World Record Brook Trout
Back in July 21 / 1915, Thunder Bay was called Fort Williams and it was the home of Dr. JW Cook, the man who caught the World Record Brook Trout, also known by most Canadians as the Speckled Trout. (Salvelinus Fontinalis)
Dr. Cook was on a guided fishing trip to the Nipigon River, Nipigon, Ontario when he caught the great fish. The Brook Trout was 14.5 pounds but what is not common knowledge is another 14.0 pound Brook Trout was caught the same day in the same rapids by R. j. Byrnes (may not be true - read below).
News Update - July 18/2019: Betty Brill (Nipigon Museum) and Rob Swainson (MNR) have contacted me about Dr. Cook's fishing vacation. Through their research they have found no documented proof that R. j. Byrnes caught a 14-pound Brook Trout on the same day Dr. Cook caught his record. However, the day after Dr. Cook caught his record Dr. Cook caught two more large Brook Trout that may have spawned the rumor of the second big fish. These two Brook Trout are on display at the Thunder Bay Museum. One trout is 23.5" long, 6" thick and weighed 6.6 pounds. The second trout is 21.75", 5" thick and weighed 5.1 pounds. Legend has it he caught both trout with one cast. It does happen. Over the years there has been a few times where I have caught two fish on one cast. It's always when I am using a lure with multiple hooks like a Rapala.
Click Here to listen to my interview about the World Record Brook Trout controversy on the Fish'N Canada Radio Show - FAN590 AM - Saturday mornings at 8:00 AM.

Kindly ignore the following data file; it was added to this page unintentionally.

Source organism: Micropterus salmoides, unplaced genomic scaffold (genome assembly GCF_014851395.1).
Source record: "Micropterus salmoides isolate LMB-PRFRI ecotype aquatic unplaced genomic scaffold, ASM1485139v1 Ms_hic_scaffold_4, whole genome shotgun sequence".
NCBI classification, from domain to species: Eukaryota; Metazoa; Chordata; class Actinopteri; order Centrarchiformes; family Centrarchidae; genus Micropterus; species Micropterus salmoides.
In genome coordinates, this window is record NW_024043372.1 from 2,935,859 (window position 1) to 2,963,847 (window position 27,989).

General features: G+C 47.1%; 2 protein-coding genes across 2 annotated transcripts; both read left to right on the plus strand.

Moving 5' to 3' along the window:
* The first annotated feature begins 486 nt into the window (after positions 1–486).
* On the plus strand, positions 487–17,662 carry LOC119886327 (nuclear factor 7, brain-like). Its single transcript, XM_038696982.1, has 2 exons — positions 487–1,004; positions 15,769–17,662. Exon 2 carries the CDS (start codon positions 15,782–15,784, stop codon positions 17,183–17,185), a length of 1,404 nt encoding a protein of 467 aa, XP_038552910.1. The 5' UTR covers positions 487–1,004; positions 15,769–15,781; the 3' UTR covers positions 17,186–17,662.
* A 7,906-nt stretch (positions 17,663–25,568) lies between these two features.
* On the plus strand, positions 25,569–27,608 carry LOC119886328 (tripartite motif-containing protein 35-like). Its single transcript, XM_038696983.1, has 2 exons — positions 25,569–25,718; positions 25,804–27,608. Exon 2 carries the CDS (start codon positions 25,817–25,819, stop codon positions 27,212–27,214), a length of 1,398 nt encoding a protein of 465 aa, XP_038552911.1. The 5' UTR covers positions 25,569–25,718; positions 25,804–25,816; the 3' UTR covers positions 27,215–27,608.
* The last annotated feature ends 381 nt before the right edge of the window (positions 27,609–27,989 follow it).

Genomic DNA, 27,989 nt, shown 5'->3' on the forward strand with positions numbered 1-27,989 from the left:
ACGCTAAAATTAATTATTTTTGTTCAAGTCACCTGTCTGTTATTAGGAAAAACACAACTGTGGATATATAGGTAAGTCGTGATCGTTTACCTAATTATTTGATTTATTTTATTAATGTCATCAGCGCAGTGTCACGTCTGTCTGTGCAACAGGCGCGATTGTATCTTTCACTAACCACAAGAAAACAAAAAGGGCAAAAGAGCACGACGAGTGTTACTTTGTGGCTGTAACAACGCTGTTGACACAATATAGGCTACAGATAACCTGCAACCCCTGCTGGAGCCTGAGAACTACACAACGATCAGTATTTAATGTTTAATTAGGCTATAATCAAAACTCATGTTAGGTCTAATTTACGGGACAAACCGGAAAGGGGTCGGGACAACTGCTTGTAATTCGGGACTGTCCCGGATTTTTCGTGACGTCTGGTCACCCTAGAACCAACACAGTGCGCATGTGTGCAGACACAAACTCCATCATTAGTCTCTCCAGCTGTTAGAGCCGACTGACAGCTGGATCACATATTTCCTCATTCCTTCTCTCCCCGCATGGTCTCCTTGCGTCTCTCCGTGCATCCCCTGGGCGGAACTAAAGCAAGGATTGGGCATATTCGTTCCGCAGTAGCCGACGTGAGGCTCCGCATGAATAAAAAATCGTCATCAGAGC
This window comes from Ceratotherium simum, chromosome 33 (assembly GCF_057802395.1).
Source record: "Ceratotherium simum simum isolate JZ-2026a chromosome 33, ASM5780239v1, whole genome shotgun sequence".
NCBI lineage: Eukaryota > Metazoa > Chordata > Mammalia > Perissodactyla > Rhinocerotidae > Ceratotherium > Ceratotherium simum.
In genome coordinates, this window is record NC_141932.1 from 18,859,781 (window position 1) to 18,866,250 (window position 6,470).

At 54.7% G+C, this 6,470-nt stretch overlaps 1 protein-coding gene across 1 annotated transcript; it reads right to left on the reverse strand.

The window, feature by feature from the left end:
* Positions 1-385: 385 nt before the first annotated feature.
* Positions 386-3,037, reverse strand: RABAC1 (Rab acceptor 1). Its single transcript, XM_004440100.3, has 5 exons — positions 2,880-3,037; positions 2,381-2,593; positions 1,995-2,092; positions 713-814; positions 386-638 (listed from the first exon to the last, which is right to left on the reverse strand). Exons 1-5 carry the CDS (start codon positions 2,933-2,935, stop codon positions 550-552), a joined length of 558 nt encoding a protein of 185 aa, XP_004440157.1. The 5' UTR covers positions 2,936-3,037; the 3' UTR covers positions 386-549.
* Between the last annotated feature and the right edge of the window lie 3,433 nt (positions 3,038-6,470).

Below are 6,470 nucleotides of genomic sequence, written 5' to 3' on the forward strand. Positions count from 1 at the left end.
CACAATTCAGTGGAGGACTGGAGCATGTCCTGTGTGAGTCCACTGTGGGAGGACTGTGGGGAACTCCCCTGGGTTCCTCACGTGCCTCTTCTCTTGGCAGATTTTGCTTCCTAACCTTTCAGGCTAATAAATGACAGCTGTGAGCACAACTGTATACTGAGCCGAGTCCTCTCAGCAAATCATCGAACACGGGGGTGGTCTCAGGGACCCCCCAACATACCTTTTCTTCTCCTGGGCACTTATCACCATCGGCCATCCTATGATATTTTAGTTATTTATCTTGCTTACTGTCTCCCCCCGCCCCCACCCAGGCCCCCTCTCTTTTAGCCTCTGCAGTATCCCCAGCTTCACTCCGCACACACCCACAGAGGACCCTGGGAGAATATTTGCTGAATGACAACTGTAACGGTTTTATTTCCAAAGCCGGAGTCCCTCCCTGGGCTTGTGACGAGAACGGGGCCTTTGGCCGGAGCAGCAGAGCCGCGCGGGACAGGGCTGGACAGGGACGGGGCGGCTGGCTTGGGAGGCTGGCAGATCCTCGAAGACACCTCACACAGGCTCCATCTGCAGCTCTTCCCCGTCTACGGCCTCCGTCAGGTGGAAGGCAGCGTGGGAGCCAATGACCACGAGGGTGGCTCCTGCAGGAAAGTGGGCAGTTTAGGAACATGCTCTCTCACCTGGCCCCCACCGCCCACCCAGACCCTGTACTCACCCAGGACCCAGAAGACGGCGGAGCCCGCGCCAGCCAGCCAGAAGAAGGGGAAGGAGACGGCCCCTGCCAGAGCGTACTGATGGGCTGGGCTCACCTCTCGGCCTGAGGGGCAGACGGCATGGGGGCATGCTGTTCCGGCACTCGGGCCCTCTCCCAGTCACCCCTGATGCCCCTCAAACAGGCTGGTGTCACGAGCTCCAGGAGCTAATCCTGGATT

Many people do not believe it's possible for a Brook Trout to get that big. Some were saying it was a Splake, which is a cross between a Brook Trout and a Lake Trout. The Royal Ontario Museum of Zoology in Toronto did examine the fish and certified it to be a genuine pure bred Brook Trout. I myself had a hard time believing it until I found out they are pulling 9 and 10 pound Brookies out of lakes in the Nipigon and Wawa area, and in present times, so an extra 4 pounds in 1915 is not a big stretch. Plus in 1915 there was next to no pollution or fishing pressure.
Also, "a Coaster", which is a Brook Trout that lives in Lake Superior, were much more common in 1915 and these Coaster Brook Trout where well known for becoming huge with many moving up into the Nipigon River throughout the year. Pulp and paper mills killed off many of the Coasters but the population is making a major recovery thanks to conservation efforts by the Town of Nipigon , fishing clubs, the Ministry of Natural Resources and local industry. Dr. Cook's World Record Brook Trout was most likely a Coaster Brook Trout.
World Record Brook Trout Details:
· Year: 1915